Ocugen is developing biologic therapies for retinitis pigmentosa and wet AMD. The company is also working on therapies in ocular graft versus host disease (GVHD) and dry eye disease.
Paris-based Pixium Vision is developing retinal implant systems for patients who have lost their sight due to dry AMD. The company raised a $12.7M Series B in May 2018.
Diagnostic & tracking
Companies in this category are developing tools to image, monitor, and track the eyes for a wide range of diseases.
NeuroVision is developing non-invasive retinal imaging technology for early detection and monitoring of Alzheimer’s disease by measuring amyloid beta plaque in the eye. The company raised an $11M Series C round in May.
RightEye offers an eye-tracking solution that measures visual skills and health. The company offers screening programs to test for conditions such as brain health, sports vision, and Parkinson’s. Most recently, RightEye’s vision system received 510(k) clearance from the FDA for “recording, viewing, and analyzing eye movements in support of identifying visual tracking impairment in patients.”
EyeQue, which raised an $11M Series B in June 2018, offers a direct-to-consumer vision test device. The results (which are not reviewed by an eye doctor) can be used to order glasses online.
Finally, Verana Health (formerly DigiSight Technologies), utilizes ophthalmology data to optimize drug and device development. Verana raised a $30M Series C in July 2018.
Telemed & telerefraction
While the use cases for telemedicine extend over the entire vision disease spectrum, we’re going to focus on refractive error.
Uncorrected refractive error is the leading cause of vision impairment and the second leading cause of blindness worldwide. It occurs when the eye cannot properly focus light onto the retina.
The types of refractive error include myopia (nearsightedness), hyperopia (farsightedness), astigmatism, and presbyopia (the inability to focus on objects up close).
Detection of refractive error typically occurs using an eye chart, autorefraction, and subjectively testing lenses while viewing the eye chart. Treatment for refractive errors includes glasses, contact lenses, and surgeries such as lasik.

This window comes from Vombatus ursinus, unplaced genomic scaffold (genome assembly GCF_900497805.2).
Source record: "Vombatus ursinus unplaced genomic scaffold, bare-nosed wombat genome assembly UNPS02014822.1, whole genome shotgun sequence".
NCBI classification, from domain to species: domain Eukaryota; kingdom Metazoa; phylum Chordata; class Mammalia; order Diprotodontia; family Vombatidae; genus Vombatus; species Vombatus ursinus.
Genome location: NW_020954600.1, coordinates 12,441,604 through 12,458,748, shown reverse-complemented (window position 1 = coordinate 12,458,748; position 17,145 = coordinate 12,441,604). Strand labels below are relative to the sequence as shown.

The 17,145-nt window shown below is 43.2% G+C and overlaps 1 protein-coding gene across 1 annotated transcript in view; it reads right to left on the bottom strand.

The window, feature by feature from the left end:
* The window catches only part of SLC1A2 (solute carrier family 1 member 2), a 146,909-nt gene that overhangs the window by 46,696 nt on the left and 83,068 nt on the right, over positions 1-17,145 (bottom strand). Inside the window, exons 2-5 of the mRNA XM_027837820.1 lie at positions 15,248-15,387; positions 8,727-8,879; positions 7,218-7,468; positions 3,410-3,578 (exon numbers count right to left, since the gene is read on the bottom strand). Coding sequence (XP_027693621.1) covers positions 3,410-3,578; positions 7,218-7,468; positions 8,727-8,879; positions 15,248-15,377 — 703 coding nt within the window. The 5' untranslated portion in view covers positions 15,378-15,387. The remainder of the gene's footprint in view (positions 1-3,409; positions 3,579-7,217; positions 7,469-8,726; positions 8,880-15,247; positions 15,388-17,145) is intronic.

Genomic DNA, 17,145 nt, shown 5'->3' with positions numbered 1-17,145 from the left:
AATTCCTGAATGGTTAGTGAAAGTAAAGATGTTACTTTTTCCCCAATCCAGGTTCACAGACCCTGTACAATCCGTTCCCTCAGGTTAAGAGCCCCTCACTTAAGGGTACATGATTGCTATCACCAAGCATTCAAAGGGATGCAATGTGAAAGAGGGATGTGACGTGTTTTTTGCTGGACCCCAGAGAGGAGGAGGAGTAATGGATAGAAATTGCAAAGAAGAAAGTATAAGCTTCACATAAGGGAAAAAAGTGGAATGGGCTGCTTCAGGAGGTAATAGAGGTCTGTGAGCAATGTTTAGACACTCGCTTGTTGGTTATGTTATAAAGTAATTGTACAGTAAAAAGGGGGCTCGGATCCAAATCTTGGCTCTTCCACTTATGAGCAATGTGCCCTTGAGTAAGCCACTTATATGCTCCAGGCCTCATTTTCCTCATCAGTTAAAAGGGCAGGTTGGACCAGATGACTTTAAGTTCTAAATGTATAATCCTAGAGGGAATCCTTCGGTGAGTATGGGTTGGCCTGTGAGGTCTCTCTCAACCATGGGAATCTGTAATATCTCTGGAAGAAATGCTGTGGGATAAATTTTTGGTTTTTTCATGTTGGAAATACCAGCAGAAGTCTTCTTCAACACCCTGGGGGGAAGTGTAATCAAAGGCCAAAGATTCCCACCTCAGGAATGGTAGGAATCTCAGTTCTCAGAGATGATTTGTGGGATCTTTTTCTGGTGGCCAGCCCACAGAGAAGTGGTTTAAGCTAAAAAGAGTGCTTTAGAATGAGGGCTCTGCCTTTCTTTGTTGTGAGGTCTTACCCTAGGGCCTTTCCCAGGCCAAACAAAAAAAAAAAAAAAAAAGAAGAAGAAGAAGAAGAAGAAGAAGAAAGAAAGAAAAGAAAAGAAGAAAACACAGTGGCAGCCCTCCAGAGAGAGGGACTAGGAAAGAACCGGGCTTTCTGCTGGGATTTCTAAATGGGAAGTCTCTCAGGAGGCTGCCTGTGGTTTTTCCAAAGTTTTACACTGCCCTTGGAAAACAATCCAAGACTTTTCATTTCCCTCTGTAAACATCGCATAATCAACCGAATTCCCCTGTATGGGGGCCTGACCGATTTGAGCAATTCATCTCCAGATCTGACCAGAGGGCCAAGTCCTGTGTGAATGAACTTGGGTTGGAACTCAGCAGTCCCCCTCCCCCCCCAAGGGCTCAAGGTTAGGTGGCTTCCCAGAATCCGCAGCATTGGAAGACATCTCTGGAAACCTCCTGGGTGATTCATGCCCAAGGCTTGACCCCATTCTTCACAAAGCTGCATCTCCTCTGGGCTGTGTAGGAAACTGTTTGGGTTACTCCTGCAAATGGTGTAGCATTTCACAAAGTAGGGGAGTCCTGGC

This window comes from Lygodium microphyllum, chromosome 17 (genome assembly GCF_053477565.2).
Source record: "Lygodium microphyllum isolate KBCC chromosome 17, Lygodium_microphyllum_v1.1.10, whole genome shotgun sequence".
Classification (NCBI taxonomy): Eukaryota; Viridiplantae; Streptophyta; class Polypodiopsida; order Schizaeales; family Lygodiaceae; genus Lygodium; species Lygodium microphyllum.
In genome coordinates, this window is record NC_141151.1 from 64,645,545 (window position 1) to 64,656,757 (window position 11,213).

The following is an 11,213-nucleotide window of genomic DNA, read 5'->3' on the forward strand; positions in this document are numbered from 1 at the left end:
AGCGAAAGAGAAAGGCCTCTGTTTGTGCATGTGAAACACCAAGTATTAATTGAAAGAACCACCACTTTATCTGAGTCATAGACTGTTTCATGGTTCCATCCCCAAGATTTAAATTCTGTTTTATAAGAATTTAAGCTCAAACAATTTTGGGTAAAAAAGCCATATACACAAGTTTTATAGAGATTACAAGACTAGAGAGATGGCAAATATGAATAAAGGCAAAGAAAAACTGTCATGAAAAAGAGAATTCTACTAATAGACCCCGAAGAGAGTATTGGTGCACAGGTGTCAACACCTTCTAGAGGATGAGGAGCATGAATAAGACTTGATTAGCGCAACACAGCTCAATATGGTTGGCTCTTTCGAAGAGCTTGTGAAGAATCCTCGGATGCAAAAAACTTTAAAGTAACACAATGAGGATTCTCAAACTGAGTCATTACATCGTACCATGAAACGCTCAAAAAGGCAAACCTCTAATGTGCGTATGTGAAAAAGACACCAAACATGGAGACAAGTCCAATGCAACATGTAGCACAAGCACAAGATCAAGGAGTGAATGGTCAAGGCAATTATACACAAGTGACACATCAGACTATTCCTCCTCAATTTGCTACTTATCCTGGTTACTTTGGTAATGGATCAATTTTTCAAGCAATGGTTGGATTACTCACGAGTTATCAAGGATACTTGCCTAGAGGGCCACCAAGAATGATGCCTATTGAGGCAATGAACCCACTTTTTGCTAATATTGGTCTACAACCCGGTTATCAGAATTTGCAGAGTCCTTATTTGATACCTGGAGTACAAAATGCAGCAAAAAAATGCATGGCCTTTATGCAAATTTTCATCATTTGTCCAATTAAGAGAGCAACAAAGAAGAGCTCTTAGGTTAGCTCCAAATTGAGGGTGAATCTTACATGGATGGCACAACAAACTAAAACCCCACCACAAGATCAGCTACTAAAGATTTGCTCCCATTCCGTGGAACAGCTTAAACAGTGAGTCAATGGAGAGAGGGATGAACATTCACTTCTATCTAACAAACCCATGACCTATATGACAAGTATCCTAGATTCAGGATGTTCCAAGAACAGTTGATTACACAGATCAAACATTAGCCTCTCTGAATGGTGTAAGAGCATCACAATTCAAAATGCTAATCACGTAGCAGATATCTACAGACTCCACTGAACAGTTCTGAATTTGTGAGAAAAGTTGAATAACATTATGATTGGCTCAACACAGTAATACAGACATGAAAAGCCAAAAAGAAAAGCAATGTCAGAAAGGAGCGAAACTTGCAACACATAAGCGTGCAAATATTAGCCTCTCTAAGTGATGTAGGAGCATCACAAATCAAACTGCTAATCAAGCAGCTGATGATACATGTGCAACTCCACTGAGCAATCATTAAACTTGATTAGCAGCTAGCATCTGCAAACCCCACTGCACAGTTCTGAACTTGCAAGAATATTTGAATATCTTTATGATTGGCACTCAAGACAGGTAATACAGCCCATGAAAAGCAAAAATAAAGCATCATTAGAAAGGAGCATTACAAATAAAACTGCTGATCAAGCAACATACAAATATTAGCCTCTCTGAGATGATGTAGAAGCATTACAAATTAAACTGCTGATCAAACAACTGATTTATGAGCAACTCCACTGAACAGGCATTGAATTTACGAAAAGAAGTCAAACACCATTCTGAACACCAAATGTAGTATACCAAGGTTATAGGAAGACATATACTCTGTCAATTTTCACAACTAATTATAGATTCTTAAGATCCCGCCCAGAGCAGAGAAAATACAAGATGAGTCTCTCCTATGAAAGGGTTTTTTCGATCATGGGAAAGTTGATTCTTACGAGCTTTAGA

Notably, incidents of myopia have skyrocked in China in recent years. According to a recent study, 80% of 18-year-old school children suffer from from myopia — compared to just 17% of adults aged 40 and older. The study suggests that the large jump is due to children spending less time outside in favor of spending more time studying indoors.
Presbyopia is a special form of refractive error that occurs when the natural lens of the eye is unable to focus on objects up close. It occurs as people age, and the common treatment is reading glasses. According to a recent study, nearly 1.1B people are believed to be vision impaired because they do not have access to reading glasses.
Companies in the Telemed/Telerefraction category deliver remote patient care through web apps, mobile apps, and two-way video communication.
Simple Contacts allows patients to refresh their contact lenses prescription and supply through a mobile app (the company raised a $16M Series B in May 2018).
Warby Parker, better known as an optical retailer, launched its “Prescription Check” App that allows its customers to update their glasses prescription.
Notably, telerefraction is under fire from optometry lobbying groups.
Top investors across the eye space
There is a fairly consistent group of investors making bets within the eye space; we round up the top 15 below. Investors were chosen based on their number of investments into eye health from 2012 to 2018.
Versant led with 53 investments, followed by SV Health Investors with 38 and InterWest Partners with 29. The remaining investors made between 15 – 25 investments in the eye space.